March quarter strongest for house sales in five years

March quarter strongest for house sales in five years
March quarter strongest for house sales in five years

For the first three months of 2014 there were 82,051 house sales and 30,417 unit sales recorded. Sales over the first quarter of this year were much softer than over the last quarter of 2013.

 Regardless, March 2014 managed to record the strongest first quarter for house sales since 2009, and the strongest for units since 2010. House sales were 7.9% higher and unit sales are 4.0% higher than for the same quarter in 2013.

 March quarter strongest for house sales in five years

Sales volumes are generally lower over the first quarter of any year compared to the remaining quarters which is largely due to a slowing in housing market activity throughout most of January and often well into February.

Given this, it’s not necessarily best to compare sales between quarters because the housing market acts very differently in each period however, comparing to the same quarter in previous years does provide insight into the comparative performance of the market.

Across individual capital city markets, the annual change in sales is quite varied and dependent upon where each city is within the property cycle.

 March quarter strongest for house sales in five years

In the more subdued capital city markets of Brisbane and Adelaide where value growth has been limited, these two cities managed to record the greatest annual rise in sales; up 21.1% and 10.8% respectively. Perth and Canberra on the other hand, have recorded falls in sales over the year, down -8.2% and -4.2% respectively.

By way of the variation between houses and units the pick-up in sales activity year-on-year has been greater for houses (7.9%) than it has been for units (1.2%). Over the first three months of this year, house sales were higher than in the same period last year across each city except for Perth (-5.9%) and Darwin (-6.0%). Focussing on unit sales, sales are lower over the first quarter in Sydney (-1.7%), Perth (-17.6%) and Canberra (-23.9%).

 March quarter strongest for house sales in five years

Historically there has always been a strong correlation between sales volumes and property values. If demand is greater and more homes are selling, the likelihood is that values will rise. Alternatively, if fewer buyers are active in the market selling conditions become tougher and values fall,” he said.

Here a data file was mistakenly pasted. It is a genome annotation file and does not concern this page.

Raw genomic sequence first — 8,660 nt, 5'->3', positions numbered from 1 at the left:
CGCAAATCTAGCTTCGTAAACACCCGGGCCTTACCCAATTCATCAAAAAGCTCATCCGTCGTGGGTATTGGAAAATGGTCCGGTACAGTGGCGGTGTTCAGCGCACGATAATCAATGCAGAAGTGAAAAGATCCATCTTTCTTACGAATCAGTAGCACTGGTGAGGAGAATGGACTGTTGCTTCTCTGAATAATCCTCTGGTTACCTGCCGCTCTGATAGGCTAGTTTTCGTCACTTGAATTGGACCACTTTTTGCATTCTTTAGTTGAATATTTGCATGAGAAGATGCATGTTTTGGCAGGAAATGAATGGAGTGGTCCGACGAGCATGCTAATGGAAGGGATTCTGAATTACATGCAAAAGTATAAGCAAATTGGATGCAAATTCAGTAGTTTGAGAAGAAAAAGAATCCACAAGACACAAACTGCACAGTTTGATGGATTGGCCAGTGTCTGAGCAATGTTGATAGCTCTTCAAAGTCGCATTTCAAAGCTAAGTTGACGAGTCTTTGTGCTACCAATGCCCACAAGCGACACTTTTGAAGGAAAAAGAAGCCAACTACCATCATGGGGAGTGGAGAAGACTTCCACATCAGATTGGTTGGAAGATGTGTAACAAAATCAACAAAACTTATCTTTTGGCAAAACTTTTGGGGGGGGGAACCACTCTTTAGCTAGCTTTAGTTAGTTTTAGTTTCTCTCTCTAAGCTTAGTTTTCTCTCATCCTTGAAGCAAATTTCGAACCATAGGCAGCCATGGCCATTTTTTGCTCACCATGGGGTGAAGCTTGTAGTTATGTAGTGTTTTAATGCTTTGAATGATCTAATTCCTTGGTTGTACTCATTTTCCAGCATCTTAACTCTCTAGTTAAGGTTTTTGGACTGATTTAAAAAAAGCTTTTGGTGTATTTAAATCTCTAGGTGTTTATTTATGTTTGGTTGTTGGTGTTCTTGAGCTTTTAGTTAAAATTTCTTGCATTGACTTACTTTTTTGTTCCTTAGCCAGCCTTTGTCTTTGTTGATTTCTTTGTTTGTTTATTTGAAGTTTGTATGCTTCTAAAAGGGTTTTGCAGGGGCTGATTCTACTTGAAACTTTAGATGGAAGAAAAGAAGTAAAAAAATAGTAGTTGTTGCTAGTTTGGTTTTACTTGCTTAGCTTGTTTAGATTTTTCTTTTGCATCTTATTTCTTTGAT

When the number of homes sales across Australia’s capital cities edge below 80,000 on a quarterly basis, values are typically rising by a quarterly rate of less than 2.0%. However, when quarterly sales fall to 70,000, this has generally been a trigger point for values to start falling.

While our March sales volumes data indicates that although sales are higher than they were a year ago, monthly sales activity isn’t as strong as it was at the end of 2013.

With the quarterly rate of home value growth having most recently peaked in September 2013 and quarterly sales having peaked shortly thereafter in November, it will be interesting to watch what happens to sales and values from here.

 March quarter strongest for house sales in five years

The May RP Data-Rismark Home Value Index results released earlier this week confirmed that capital city home values fell by -1.9% in May 2014. Although this is likely the result of a seasonal influence on the reading, I question that with quarterly value growth peaking and sales volumes tapering, will volumes continue to ease and value growth continue to moderate? Alternatively, will the second half of the year see a rebound in both sales and values much like occurred over the second half of 2013?

While as yet we don’t know the answer to this question, we do know is that last year values rose by 3.0% over the first six months of 2013 followed by a 6.6% capital gain over the second half. With interest rates set to remain low, it may provide enough stimuli to see values start climbing more rapidly once more. We believe that the strong growth in late 2013 and early 2014 has peaked and although values are likely to keep rising, they will most likely do so at a more moderate pace.

This is largely due to affordability constraints becoming more prevalent in the market and both lower returns and capital growth potential for the investors that have been so active in the market. Adding to this is consumer sentiment, which has been trending lower since September last year.

Cameron Kusher

Cameron Kusher

Cameron Kusher is senior research analyst at CoreLogic RP Data.

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Cameron Kusher

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